Korea’s pairs scored some key upsets last week in Japan, and the two that succeeded in making the semi-finals in Tokyo are also in the top half of the draw, possibly waiting for Zhang and Zhao in the Seoul semi-finals.

Mixed doubles first round matches of note:
Ko Sung Hyun / Kim Ha Na (KOR) [7] vs. Lee Chun Hei / Chau Hoi Wah (HKG)
Lu Kai / Huang Yaqiong (CHN) [6] vs. Chan Peng Soon / Goh Liu Ying (MAS)

Women’s doubles – All shook up

Women’s doubles winners have been impossible to predict this year, as evidenced by the fact that the first seven Superseries events had seven different winners.  Part of the unpredictability arises from the constant partnership changes in the Chinese camp, a trend that the Koreans are also continuing even over four months into the qualifying period for Rio.

The withdrawal of top-seeded Matsutomo/Takahashi from their quarter-final last week adds another question mark, as does the absence of half of the Japan Open-winning pair, as Zhao Yunlei will concentrate on mixed and let Zhong Qianxin try her hand reunited with Bao Yixin (pictured).

Korea will have the same six pairings that were in action last week but several will be glad to be spared the extra day of playing qualifying rounds, while two will start against some of China’s best.

Women’s doubles first round matches of note:
Ma Jin / Tang Yuanting (CHN) [5] vs. Eom Hye Won / Kim Ha Na (KOR)
Bao Yixin / Zhong Qianxin (CHN) [8] vs. Chae Yoo Jung / Kim So Yeong (KOR)

Men’s singles: More of the same in store?

Chen Long, the defending champion and world #1 is the favourite to win again in Seoul but he once again starts in the same quarter as three-time champion Lin Dan.  Lin, meanwhile, is again likely to have an early round showdown with Son Wan Ho.  Theoretically, a home crowd supporting him could be a boon if, as he did in Tokyo, he finds himself with a match point…or five!  However, Seoul is certainly not known for its midweek crowds so the likelihood is high that home players will have to rely on talent and team-mates until the weekend.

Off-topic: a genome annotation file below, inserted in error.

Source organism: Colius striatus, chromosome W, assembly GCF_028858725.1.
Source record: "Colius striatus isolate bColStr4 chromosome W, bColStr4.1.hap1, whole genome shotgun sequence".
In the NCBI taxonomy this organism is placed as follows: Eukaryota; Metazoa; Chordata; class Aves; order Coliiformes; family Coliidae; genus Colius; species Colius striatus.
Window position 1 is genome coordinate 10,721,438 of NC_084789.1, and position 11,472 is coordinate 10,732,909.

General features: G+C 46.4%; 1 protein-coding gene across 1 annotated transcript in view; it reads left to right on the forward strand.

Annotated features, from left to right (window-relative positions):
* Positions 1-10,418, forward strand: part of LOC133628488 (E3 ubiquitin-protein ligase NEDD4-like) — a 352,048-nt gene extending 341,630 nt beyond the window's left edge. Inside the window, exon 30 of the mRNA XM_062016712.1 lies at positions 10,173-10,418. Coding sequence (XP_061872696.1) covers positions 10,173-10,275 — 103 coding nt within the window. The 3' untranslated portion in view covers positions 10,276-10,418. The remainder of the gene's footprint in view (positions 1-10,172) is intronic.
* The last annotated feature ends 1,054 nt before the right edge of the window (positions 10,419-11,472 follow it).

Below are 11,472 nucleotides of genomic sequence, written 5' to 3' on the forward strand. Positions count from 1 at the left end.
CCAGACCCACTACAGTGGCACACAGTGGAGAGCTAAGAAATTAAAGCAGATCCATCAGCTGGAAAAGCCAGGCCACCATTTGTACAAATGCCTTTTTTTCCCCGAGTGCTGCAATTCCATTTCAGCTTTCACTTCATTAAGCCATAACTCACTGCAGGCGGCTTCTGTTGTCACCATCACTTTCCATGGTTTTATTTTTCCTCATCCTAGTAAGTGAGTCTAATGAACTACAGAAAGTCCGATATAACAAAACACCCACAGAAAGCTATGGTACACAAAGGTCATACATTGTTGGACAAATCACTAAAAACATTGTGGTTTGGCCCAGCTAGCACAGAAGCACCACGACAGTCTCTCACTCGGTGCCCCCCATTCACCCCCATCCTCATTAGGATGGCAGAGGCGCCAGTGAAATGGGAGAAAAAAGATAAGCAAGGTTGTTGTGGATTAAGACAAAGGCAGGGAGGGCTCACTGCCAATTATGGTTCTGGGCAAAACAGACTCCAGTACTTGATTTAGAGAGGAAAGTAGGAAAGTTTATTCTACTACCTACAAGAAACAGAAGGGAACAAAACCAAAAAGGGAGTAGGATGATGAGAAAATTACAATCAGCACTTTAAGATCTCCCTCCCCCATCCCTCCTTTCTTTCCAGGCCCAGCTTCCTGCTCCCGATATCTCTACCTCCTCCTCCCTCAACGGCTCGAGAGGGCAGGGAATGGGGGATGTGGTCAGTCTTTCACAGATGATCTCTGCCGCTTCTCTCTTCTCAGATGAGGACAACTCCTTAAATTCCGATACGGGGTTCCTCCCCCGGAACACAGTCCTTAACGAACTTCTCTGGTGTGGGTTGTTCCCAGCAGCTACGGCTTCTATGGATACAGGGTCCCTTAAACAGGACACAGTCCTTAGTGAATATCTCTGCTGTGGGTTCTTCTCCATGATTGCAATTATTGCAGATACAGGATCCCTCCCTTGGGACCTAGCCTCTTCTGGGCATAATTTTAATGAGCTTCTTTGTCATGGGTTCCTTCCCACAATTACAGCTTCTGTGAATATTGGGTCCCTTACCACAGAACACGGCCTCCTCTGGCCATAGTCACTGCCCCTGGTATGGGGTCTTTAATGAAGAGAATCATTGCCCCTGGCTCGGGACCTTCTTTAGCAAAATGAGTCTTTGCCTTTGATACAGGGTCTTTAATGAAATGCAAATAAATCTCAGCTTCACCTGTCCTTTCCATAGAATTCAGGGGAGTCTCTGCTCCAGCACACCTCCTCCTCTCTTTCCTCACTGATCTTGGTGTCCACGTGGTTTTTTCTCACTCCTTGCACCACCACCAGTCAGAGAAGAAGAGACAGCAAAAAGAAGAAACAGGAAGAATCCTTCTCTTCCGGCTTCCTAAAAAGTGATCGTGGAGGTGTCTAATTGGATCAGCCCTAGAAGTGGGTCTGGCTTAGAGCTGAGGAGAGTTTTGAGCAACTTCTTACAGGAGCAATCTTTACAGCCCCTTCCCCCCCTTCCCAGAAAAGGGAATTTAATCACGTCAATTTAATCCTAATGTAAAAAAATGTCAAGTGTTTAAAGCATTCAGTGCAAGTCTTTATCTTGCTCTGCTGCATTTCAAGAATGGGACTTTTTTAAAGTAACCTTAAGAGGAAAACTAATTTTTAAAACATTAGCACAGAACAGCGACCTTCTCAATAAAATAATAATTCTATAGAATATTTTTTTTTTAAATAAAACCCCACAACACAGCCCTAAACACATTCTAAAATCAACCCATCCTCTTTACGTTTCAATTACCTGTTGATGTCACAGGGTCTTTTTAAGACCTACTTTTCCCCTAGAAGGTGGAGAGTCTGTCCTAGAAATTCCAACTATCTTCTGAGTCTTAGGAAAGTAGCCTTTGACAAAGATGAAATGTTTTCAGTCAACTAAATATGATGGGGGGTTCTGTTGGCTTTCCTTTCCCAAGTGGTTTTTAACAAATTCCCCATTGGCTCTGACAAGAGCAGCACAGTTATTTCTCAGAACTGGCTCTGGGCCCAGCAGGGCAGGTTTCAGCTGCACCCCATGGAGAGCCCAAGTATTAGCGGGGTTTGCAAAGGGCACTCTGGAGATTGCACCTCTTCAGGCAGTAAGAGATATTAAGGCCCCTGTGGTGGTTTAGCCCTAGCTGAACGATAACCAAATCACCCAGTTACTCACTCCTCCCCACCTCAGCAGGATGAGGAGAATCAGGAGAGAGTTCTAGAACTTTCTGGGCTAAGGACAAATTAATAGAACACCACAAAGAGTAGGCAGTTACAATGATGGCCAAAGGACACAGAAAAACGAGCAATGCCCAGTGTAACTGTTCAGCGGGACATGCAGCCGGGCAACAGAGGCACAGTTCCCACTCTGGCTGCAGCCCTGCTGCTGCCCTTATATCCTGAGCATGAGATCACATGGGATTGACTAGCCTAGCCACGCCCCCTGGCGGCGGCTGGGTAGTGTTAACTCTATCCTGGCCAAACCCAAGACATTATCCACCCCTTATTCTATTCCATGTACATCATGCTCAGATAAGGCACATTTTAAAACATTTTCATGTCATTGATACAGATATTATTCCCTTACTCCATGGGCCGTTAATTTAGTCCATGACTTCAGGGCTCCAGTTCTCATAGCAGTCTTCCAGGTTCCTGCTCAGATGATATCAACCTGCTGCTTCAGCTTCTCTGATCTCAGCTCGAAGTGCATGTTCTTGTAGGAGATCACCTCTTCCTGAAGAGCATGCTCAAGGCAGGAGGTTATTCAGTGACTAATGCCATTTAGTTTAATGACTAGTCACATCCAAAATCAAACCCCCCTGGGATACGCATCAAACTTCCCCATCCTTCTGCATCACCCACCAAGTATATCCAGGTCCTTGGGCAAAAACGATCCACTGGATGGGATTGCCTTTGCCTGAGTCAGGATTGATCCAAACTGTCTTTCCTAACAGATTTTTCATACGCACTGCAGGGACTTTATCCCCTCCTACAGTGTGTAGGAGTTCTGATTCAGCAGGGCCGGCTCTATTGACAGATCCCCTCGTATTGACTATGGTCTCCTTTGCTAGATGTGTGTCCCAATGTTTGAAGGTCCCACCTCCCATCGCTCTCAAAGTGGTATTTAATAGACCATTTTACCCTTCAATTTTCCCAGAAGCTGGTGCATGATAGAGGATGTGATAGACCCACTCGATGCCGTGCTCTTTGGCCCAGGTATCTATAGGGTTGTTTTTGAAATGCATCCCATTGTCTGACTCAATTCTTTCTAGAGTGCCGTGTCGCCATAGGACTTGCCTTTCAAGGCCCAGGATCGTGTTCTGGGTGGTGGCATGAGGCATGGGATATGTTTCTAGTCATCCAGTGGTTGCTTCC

Lee Chong Wei (pictured, with Chen Long) is also slated to play qualifying rounds again this week and once again he must take on 2013 World Junior Champion Heo Kwang Hee.  Lee also could have last week’s giant-killer Ihsan Maulana Mustofa to contend with.

Men’s singles first round matches of note:
Marc Zwiebler (GER) vs. Lee Chong Wei (MAS)
Kidambi Srikanth (IND) [4] vs. Tian Houwei (CHN)

The women’s singles draw may be without the top two players in the world, as Carolina Marin and Saina Nehwal both elected to sit this one out, but it is still loaded with talent.

All the top Chinese, Japanese, and Thai shuttlers are set to compete, along with Tai Tzu Ying of Taipei as the top seed.  World Championship semi-finalist Sung Ji Hyun is the only non-Chinese shuttler to win this event in its last five editions and she will be keen to improve on the bronze medal she earned last year.

Many of the top visiting contenders have undesirable draws.  Three of China’s top four are all in the same quarter.  Meanwhile both of the Japan Open finalists have tricky starts.  Nozomi Okuhara faces Porntip Buranaprasertsuk (pictured), who upset her at the Worlds last month.

Akane Yamaguchi is up against Korea’s own Kim Hyo Min, who beat the world #10 in Germany earlier this year and against whom she always has to play to three games.

Women’s singles first round matches of note:
Nozomi Okuhara (JPN) [7] vs. Porntip Buranaprasertsuk (THA)
Ratchanok Intanon (THA) [3] vs. Pusarla Venkata Sindhu (IND)

Badzine will be on site for most of the week to bring you live reports, together with live photos from Badmintonphoto.

Don Hearn

About Don Hearn

Don Hearn is an Editor and Correspondent who hails from a badminton-loving town in rural Canada. He joined the Badzine team in 2006 to provide coverage of the Korean badminton scene and is committed to helping Badzine to promote badminton to the place it deserves as a global sport. Contact him at: don @ badzine.net